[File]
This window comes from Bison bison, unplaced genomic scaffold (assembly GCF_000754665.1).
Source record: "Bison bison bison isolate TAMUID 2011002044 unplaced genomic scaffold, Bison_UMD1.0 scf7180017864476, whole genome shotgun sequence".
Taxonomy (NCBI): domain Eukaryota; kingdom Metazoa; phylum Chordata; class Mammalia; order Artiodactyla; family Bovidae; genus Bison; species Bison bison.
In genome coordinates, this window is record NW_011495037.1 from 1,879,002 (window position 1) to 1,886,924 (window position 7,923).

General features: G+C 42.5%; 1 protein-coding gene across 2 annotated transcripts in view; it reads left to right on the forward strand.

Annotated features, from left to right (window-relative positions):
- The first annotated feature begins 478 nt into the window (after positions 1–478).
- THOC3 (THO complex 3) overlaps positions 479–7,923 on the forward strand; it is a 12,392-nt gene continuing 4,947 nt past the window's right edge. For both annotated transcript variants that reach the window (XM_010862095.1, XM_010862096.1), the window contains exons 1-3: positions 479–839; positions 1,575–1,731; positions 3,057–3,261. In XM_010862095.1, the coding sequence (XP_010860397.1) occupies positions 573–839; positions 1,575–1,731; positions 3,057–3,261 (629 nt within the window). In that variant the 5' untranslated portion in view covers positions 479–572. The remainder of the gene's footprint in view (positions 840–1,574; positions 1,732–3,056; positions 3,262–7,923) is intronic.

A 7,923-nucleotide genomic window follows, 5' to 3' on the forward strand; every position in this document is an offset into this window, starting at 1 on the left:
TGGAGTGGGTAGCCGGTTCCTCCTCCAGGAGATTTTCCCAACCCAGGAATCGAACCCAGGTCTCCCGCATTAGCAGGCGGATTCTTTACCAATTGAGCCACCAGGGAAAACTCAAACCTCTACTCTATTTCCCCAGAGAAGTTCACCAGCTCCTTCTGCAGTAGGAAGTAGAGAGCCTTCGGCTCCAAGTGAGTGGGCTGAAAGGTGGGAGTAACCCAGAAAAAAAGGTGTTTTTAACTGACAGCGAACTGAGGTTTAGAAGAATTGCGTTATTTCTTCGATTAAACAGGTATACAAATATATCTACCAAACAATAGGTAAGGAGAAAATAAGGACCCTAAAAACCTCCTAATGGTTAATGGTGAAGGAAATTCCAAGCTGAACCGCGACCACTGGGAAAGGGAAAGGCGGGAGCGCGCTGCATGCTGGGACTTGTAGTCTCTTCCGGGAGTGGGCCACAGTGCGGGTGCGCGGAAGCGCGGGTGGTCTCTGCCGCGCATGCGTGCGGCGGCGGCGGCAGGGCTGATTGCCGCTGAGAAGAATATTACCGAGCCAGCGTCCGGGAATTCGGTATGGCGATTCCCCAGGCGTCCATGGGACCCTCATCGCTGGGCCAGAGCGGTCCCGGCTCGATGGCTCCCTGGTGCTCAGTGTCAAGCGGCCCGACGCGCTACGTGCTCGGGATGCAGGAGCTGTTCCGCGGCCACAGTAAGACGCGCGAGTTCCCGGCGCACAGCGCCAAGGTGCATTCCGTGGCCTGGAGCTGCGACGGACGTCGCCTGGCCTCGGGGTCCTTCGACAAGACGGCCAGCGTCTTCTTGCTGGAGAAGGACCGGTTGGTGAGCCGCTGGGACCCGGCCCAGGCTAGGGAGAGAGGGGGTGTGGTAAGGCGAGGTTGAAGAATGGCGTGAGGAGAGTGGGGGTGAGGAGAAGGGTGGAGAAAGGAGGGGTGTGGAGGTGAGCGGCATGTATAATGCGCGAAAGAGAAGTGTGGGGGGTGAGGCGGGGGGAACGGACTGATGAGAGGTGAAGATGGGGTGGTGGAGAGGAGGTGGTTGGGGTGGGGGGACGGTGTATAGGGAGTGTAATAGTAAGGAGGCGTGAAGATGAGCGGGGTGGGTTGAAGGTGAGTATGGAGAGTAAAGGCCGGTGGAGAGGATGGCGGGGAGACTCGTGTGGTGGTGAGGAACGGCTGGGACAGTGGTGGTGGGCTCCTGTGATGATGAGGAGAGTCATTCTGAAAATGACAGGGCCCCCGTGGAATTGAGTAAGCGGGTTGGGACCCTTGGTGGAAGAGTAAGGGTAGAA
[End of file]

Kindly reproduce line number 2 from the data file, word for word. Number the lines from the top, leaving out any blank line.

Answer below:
Source record: "Bison bison bison isolate TAMUID 2011002044 unplaced genomic scaffold, Bison_UMD1.0 scf7180017864476, whole genome shotgun sequence".